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Making Sense of ‘Objects of Little Importance’ With Vancouver Artist David Briker

Photo of David by Johann Wall.

Objects of Little Importance is the latest project from Vancouver-based artist, David Briker. Each painting portrays a collection of six randomly selected items from the personal spaces of 15 Vancouver creatives. The concept was inspired by a friend of the artist’s who passed away, and the apparent transformation of their belongings into meaningless objects left behind.

All of the fifteen original paintings are on display at the elusive 11 gallery until January, 2021. The collection is also published in a hardbound book, with the first edition limited to only 50 copies.

“The project title refers to things that we own, cherish or collect and the impermanent nature of our lives and the value of the things that we surround ourselves with. The project is also just as much about being inspired, creating connection and the endless curiosity we have for our fellow humans.” — David Briker.

Why did you choose to focus on fellow artists’ spaces specifically? What was it about this demographic that appealed to you and/or what mystery about ‘the artist’ were you hoping to uncover?

I chose to focus on people’s living spaces and/or studios (as many artists spend so much time in their studio). The idea was to work with objects that were just simply found in people’s homes. Sometimes they have some special meaning; sometimes they are very ordinary and sometimes may even be garbage. I chose artists sort of by default, mainly because I seem to know a lot of them and I have access to them and their spaces. There is no mystery that these drawings are attempting to crack whatsoever; rather, this project is of a humble nature in regard to real, in-person human interaction and connection and, in a larger scope, it can be viewed more on a philosophical and existential level.

During the creation of this series, what was it that made the chosen objects jump out at you? Did you consider the final painting’s composition, or the project as a whole, when you were picking the objects?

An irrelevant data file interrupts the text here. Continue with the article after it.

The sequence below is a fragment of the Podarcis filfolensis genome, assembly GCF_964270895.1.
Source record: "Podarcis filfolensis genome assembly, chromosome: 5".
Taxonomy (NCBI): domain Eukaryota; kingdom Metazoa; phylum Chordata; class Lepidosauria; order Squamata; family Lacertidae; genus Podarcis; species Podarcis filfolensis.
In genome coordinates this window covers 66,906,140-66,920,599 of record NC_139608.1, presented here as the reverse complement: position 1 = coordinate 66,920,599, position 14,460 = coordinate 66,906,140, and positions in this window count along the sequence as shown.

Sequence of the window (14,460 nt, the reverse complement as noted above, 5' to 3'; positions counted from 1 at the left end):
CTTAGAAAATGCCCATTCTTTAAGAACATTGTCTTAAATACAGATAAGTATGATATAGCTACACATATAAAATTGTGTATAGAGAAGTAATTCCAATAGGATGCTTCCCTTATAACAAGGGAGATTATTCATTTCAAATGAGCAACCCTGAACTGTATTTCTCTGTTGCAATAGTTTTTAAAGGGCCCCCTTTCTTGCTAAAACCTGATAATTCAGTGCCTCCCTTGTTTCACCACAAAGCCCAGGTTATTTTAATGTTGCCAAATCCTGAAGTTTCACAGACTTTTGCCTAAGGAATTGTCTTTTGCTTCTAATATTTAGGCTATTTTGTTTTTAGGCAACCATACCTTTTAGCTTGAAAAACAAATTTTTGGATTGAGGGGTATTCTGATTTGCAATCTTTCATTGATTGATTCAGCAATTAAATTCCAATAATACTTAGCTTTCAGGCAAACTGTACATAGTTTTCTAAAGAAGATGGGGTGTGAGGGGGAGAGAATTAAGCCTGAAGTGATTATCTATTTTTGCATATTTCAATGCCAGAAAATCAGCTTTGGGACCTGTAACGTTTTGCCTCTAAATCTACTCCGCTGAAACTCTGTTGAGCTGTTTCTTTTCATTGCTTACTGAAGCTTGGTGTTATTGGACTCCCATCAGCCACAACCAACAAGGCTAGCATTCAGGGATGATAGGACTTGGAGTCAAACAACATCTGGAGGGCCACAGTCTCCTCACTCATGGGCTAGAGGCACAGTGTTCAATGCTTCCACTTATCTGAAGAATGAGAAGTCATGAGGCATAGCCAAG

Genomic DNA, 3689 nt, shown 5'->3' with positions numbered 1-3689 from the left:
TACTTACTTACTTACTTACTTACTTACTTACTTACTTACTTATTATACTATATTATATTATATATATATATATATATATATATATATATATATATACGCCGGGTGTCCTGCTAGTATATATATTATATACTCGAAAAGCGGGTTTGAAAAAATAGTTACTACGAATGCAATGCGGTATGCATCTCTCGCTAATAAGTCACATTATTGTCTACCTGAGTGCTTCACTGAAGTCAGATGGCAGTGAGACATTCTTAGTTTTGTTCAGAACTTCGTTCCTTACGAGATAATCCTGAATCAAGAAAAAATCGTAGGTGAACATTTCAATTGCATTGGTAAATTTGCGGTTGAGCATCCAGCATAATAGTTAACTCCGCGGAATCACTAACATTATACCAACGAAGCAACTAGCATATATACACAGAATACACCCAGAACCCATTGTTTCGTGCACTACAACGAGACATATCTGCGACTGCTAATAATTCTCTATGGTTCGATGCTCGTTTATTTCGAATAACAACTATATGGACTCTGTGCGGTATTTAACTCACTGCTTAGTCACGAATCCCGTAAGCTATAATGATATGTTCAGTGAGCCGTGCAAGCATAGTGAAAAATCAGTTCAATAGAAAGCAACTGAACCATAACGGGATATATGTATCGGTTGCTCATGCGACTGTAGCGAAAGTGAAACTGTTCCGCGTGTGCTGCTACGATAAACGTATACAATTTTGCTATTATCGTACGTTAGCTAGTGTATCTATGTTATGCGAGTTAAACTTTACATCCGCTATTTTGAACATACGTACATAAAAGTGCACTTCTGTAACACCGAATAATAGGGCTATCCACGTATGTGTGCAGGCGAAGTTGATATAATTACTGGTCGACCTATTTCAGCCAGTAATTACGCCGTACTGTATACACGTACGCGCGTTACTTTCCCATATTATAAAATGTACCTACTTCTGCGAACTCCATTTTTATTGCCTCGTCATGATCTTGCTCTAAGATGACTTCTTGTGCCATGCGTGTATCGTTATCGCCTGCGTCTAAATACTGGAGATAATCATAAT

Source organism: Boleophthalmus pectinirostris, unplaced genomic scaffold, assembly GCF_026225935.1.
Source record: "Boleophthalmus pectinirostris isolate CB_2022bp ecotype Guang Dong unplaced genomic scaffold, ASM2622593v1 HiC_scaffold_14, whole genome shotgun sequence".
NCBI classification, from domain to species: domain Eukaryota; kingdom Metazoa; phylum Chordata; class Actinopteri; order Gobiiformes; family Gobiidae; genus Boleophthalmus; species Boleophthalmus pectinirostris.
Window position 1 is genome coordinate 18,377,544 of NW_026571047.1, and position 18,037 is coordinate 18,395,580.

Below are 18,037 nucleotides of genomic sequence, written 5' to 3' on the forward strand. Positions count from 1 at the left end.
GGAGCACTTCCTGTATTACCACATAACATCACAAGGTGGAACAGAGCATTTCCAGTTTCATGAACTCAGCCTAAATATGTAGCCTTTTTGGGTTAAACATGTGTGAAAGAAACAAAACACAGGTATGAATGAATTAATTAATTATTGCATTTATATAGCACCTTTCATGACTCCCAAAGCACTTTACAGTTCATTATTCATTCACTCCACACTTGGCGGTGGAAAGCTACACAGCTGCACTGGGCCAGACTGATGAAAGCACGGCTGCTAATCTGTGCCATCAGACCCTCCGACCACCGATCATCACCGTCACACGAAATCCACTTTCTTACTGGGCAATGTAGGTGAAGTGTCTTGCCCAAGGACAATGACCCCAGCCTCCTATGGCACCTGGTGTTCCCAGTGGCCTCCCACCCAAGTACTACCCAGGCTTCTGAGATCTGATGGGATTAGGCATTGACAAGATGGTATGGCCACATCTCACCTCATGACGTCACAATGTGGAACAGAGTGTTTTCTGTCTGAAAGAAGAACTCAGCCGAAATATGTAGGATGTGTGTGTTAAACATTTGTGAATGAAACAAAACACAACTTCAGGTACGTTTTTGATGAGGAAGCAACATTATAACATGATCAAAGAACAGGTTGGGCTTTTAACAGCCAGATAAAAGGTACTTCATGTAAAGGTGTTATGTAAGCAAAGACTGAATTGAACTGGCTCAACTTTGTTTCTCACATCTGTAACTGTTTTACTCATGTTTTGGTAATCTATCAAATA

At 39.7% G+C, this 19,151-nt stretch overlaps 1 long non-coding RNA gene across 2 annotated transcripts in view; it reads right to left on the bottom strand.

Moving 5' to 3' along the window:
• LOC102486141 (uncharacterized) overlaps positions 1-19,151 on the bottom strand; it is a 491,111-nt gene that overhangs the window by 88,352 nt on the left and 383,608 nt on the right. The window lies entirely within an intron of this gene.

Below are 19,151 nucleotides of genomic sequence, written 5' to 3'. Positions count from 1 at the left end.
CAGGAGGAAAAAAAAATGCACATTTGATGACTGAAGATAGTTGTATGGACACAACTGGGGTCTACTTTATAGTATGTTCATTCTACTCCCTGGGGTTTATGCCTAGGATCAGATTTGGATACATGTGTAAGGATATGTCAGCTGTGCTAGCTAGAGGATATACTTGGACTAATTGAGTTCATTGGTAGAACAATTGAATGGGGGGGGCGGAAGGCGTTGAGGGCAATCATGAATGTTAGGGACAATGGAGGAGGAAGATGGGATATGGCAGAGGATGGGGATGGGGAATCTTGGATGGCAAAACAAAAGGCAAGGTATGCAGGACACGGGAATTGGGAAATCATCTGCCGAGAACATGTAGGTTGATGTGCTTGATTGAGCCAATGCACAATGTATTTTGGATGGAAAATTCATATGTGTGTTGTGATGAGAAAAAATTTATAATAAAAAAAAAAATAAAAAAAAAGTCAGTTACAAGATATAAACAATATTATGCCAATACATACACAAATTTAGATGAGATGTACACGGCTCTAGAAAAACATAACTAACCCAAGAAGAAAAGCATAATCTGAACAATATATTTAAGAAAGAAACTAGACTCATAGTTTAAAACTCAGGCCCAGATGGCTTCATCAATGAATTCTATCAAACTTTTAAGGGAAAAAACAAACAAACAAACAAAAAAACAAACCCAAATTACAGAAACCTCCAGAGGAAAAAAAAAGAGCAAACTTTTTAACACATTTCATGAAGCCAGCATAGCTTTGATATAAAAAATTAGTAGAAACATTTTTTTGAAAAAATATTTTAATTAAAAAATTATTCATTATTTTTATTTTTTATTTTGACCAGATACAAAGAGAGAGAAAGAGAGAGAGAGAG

I was adamant to not let the subjects give me objects of their choosing as I felt subconsciously they would try to sway things a certain way. I chose objects very much with final composition of each painting in mind. I tried always mixing more interesting with very banal objects. There were certain things that I gravitated to often, such as shoes (obvious reasons), materials used in art making, and things with branding on them.

What are the “obvious reasons” for gravitating towards shoes, if you don’t mind indulging me?

Well you know a person’s shoes is a tiny glimpse into their soul haha… I find shoes and the state they are in, to be often very revealing 😉 Van Gogh painted his own boots and shoes often. He knew it was pretty much a self portrait…

Now that you’ve had time to survey the painting series in its entirety, what observations or conclusions have you made? Was there anything unexpected that you learned about your subjects and/or yourself?

Surprisingly and very unexpectedly to me, a mere 6 objects do give us some intimate glimpse, albeit small into a person.

The artist’s own six objects, from his Objects of Little Importance series.

If you had to examine your own personal space and pick out six items to represent yourself, what would they be?

One of the paintings is of my own objects. It is actually and fittingly the first of the series (not including the first one I did at my house in LA).

I know that initially you had planned on travelling to cities around the world to continue this project. Now that the COVID pandemic has put restrictions on international travel for the indefinite future, how do you plan to adapt to this new global scenario? What’s next for you?

Yes absolutely, the plan for this project is do it in as many cities around the world as possible. 15-20 paintings of interesting people’s stuff in each city and then publish a book and do a show in each city. So far, I have resisted any suggestions of subjects sending me digital mages of their objects or doing “virtual tours” of people’s homes to pick objects. The idea of this project is, to make real, in-person life connections with people and their spaces. That is part of this whole thing. In some way, this project is a way to resist all this current business of “virtual viewing rooms” and the inevitable wave of Virtual Reality that is about to come crashing down on us in the near future. I also prefer to paint the objects “from life”.

I did most of these paintings during the pandemic (however it was started before March 2019) and I visited and spent time with every one of the subjects, both when I picked up the objects and when I returned them. That was a very gratifying and fun experience. I was also adamant about having an actual physical show and opening which we were lucky to have managed to do prior to current lockdown restrictions. Several openings, each limited to a small number of guests were held at 11 Gallery, which is located in a domestic environment somewhere in the city. We will do private viewings by appointment once we are able to again.

I am very hopeful and optimistic that COVID restrictions will not be here forever and that travel will resume sooner or later once people start to get vaccinated. I had plans to start work on the Los Angeles paintings this month, but obviously had to postpone until the situation changes. As soon as things ease up, the plan is to continue this series in LA, and then hopefully Toronto, NYC, and Madrid , etc., in 2021. That’s the plan 🙂

I remain optimistic.

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